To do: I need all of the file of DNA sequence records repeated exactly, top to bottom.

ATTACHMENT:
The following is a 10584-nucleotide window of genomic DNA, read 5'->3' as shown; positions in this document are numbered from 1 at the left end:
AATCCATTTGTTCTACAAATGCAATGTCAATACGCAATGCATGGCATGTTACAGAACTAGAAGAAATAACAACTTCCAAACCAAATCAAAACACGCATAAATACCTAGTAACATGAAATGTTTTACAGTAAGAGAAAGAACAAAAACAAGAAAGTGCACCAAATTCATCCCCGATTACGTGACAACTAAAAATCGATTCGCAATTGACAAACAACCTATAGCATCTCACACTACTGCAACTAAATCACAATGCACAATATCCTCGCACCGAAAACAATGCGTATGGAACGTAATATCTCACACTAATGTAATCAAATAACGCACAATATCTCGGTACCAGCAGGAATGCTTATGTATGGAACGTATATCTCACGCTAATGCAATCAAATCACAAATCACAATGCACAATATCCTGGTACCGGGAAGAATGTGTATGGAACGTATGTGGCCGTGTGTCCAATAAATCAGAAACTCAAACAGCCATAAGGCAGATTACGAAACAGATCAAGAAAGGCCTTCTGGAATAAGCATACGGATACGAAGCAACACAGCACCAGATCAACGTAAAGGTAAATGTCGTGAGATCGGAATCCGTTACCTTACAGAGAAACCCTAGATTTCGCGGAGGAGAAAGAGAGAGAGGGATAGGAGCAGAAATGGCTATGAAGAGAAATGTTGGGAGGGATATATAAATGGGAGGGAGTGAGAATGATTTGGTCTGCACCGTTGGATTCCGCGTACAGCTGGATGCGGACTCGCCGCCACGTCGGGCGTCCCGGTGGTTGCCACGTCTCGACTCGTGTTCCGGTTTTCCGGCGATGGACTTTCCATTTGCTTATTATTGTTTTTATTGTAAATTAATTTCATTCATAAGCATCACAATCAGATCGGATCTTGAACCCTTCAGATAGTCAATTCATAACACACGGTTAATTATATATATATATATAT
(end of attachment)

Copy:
The following is a 10584-nucleotide window of genomic DNA, read 5'->3' as shown; positions in this document are numbered from 1 at the left end:
AATCCATTTGTTCTACAAATGCAATGTCAATACGCAATGCATGGCATGTTACAGAACTAGAAGAAATAACAACTTCCAAACCAAATCAAAACACGCATAAATACCTAGTAACATGAAATGTTTTACAGTAAGAGAAAGAACAAAAACAAGAAAGTGCACCAAATTCATCCCCGATTACGTGACAACTAAAAATCGATTCGCAATTGACAAACAACCTATAGCATCTCACACTACTGCAACTAAATCACAATGCACAATATCCTCGCACCGAAAACAATGCGTATGGAACGTAATATCTCACACTAATGTAATCAAATAACGCACAATATCTCGGTACCAGCAGGAATGCTTATGTATGGAACGTATATCTCACGCTAATGCAATCAAATCACAAATCACAATGCACAATATCCTGGTACCGGGAAGAATGTGTATGGAACGTATGTGGCCGTGTGTCCAATAAATCAGAAACTCAAACAGCCATAAGGCAGATTACGAAACAGATCAAGAAAGGCCTTCTGGAATAAGCATACGGATACGAAGCAACACAGCACCAGATCAACGTAAAGGTAAATGTCGTGAGATCGGAATCCGTTACCTTACAGAGAAACCCTAGATTTCGCGGAGGAGAAAGAGAGAGAGGGATAGGAGCAGAAATGGCTATGAAGAGAAATGTTGGGAGGGATATATAAATGGGAGGGAGTGAGAATGATTTGGTCTGCACCGTTGGATTCCGCGTACAGCTGGATGCGGACTCGCCGCCACGTCGGGCGTCCCGGTGGTTGCCACGTCTCGACTCGTGTTCCGGTTTTCCGGCGATGGACTTTCCATTTGCTTATTATTGTTTTTATTGTAAATTAATTTCATTCATAAGCATCACAATCAGATCGGATCTTGAACCCTTCAGATAGTCAATTCATAACACACGGTTAATTATATATATATATATAT